## How to determine whether point lies within pyramid volume

### Musa Mustapha (view profile)

on 26 Jun 2019
Latest activity Edited by Jon

on 27 Jun 2019

### Jan (view profile)

A square pyramid is described by five points E0, E1, E2, E3, E4. eg E0= [0,0,1];E1= [1,1,0]; E2= [-1,1,0]; E3= [-1,-1,0]; E4= [1,-1,0], how to determine if giving point p[x,y,z] is located within the pramid volume or not. i need the algorithms or the mathematical equation.

on 27 Jun 2019
Edited by Jan

### Jan (view profile)

on 27 Jun 2019

Because the pyramid is regular, the algorithm is easy:
E0 = [ 0, 0, 1];
E1 = [ 1, 1, 0];
E2 = [-1, 1, 0];
E3 = [-1, -1, 0];
E4 = [ 1, -1, 0];
% Define the parameters of the pyramid:
Pyramid.Z = E0(3);
Pyramid.Base = [min(E(:, 1)), max(E(:, 1)), min(E(:, 2)), max(E(:,2))]
% Choose random points in the cuboid surrounding the pyramid:
P = rand(10000, 3) .* [2, 2, 1] - [1, 1, 0];
% Select points inside the pyramid:
T = inPyramid(P, Pyramid);
P = P(T, :);
% Show the result:
figure;
plot3(P(:,1), P(:,2), P(:,3), '.')
hold on
plot3(E0(1), E0(2), E0(3), 'ro');
plot3(E1(1), E1(2), E1(3), 'ro');
plot3(E2(1), E2(2), E2(3), 'ro');
plot3(E3(1), E3(2), E3(3), 'ro');
plot3(E4(1), E4(2), E4(3), 'ro');
xlabel('x')
ylabel('y')
zlabel('z')
For a point with at Z==0, you have to check, if it is inside the square. This square is shrinking linearily with the height until Z==1.
function T = inPyramid(P, Pyramid)
% P: 3D position as [N x 3] matrix
% Pyramid: Struct, .Z: Height of pyramid
% .Base: minimum and maximum of X and Y positions at the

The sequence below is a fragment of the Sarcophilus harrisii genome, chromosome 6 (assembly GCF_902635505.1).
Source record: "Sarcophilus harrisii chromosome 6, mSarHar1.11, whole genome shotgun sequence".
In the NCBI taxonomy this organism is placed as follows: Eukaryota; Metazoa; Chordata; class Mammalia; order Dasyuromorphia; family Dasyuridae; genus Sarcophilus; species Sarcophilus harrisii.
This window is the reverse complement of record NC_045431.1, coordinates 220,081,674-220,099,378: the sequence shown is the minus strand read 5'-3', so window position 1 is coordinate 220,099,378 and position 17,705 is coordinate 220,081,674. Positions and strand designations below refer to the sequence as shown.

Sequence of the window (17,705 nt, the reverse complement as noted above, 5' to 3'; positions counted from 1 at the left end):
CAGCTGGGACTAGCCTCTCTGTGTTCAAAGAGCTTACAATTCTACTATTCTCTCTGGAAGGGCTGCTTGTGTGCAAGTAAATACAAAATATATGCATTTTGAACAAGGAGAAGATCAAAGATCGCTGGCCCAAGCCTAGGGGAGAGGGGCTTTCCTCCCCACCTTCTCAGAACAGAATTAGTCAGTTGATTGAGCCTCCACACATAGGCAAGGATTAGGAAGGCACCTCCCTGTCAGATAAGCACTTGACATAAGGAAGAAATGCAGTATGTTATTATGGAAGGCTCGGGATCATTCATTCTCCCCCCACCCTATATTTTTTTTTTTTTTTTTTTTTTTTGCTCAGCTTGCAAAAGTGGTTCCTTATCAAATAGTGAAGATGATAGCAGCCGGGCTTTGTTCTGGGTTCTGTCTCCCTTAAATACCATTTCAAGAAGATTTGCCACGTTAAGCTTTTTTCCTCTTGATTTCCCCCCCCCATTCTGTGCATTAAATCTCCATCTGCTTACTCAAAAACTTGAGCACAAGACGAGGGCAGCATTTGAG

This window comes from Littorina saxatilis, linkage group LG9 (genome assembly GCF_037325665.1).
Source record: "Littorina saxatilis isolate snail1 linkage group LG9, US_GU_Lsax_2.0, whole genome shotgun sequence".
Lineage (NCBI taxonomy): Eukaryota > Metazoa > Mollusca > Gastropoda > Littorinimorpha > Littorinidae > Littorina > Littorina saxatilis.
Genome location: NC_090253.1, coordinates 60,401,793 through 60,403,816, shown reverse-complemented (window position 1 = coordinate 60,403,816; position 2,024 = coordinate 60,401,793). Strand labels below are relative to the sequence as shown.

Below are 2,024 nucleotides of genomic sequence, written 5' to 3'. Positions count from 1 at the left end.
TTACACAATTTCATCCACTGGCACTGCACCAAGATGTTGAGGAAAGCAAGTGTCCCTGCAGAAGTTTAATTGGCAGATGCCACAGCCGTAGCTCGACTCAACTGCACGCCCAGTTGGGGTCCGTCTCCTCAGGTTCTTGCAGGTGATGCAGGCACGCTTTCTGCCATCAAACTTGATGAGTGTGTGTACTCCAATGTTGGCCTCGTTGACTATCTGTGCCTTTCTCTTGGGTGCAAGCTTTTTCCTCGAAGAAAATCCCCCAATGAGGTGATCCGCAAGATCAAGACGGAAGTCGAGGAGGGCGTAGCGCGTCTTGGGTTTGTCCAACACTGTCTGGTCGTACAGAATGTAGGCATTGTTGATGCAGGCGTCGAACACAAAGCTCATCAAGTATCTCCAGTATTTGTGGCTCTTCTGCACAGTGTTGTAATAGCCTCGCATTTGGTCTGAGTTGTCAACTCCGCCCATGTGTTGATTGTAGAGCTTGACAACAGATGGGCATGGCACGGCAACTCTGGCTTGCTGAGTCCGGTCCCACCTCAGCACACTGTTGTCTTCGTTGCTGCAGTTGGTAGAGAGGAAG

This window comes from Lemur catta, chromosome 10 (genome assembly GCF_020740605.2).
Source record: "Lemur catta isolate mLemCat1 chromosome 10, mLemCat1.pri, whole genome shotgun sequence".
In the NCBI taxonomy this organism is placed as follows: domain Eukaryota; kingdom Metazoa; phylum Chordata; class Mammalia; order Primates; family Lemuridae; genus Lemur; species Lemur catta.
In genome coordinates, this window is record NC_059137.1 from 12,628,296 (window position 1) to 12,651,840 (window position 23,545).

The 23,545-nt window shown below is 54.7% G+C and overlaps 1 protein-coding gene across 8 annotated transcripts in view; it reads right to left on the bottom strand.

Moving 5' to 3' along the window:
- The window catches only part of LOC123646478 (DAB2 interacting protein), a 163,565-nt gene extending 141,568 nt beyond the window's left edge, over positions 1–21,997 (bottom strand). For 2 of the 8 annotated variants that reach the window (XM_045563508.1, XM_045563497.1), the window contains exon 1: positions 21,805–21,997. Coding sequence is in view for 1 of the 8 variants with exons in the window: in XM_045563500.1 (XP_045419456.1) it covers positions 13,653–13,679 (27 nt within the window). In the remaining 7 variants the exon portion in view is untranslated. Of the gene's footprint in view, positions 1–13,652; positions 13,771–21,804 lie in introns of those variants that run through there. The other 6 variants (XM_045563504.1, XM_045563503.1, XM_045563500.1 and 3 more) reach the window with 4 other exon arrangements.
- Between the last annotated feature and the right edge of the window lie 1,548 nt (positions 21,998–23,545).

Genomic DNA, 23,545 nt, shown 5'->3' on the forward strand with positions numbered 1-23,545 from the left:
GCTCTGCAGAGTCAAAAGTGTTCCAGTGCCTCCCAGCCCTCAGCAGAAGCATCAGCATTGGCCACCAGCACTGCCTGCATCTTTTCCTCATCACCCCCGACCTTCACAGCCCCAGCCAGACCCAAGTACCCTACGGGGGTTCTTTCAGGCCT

% base as [1 x 4] vector
S = Pyramid.Base .* (Pyramid.Z - P(:, 3)) / Pyramid.Z;
T = (P(:, 3) >= 0 & P(:, 3) <= Pyramid.Z) & ... % Inside Z range
(P(:, 1) >= S(:, 1) & P(:, 1) <= S(:, 2)) & ... % Inside X range
(P(:, 2) >= S(:, 3) & P(:, 2) <= S(:, 4)); % Inside Y range
end
This is elementary maths only.
A constructive approach instead of this rejection method:

Jon

### Jon (view profile)

on 27 Jun 2019
I'm wondering what the goal is here and why you prefer (unaccepted earlier answer using alphaShape) this answer. While I agree Jan's approach is quite nice, it is not clear to me that there is an advantage to writing, and testing a new, special method that just works for regular pyramids when there is already a two line solution (as outlined in my earlier post) available using alphaShape. Unless this is for a homework assignment where you must develop your own algorithm, (in which case there may be some ethical questions about using Jan's solution) ,or a performance issue, I would generally recommend leveraging MATLAB's built in, presumably thoroughly tested solutions whenever possible. Especially, when as in this case, they are so simple.
Jan

### Jan (view profile)

on 27 Jun 2019
@Jonathan: With alphaShape you must check explicitely, if the automagically selected Alpha value produce a convex shape. I admit, for this simple example it is hard to create a not convex hull, but this is not guaranteed, as far as I understand the documentation.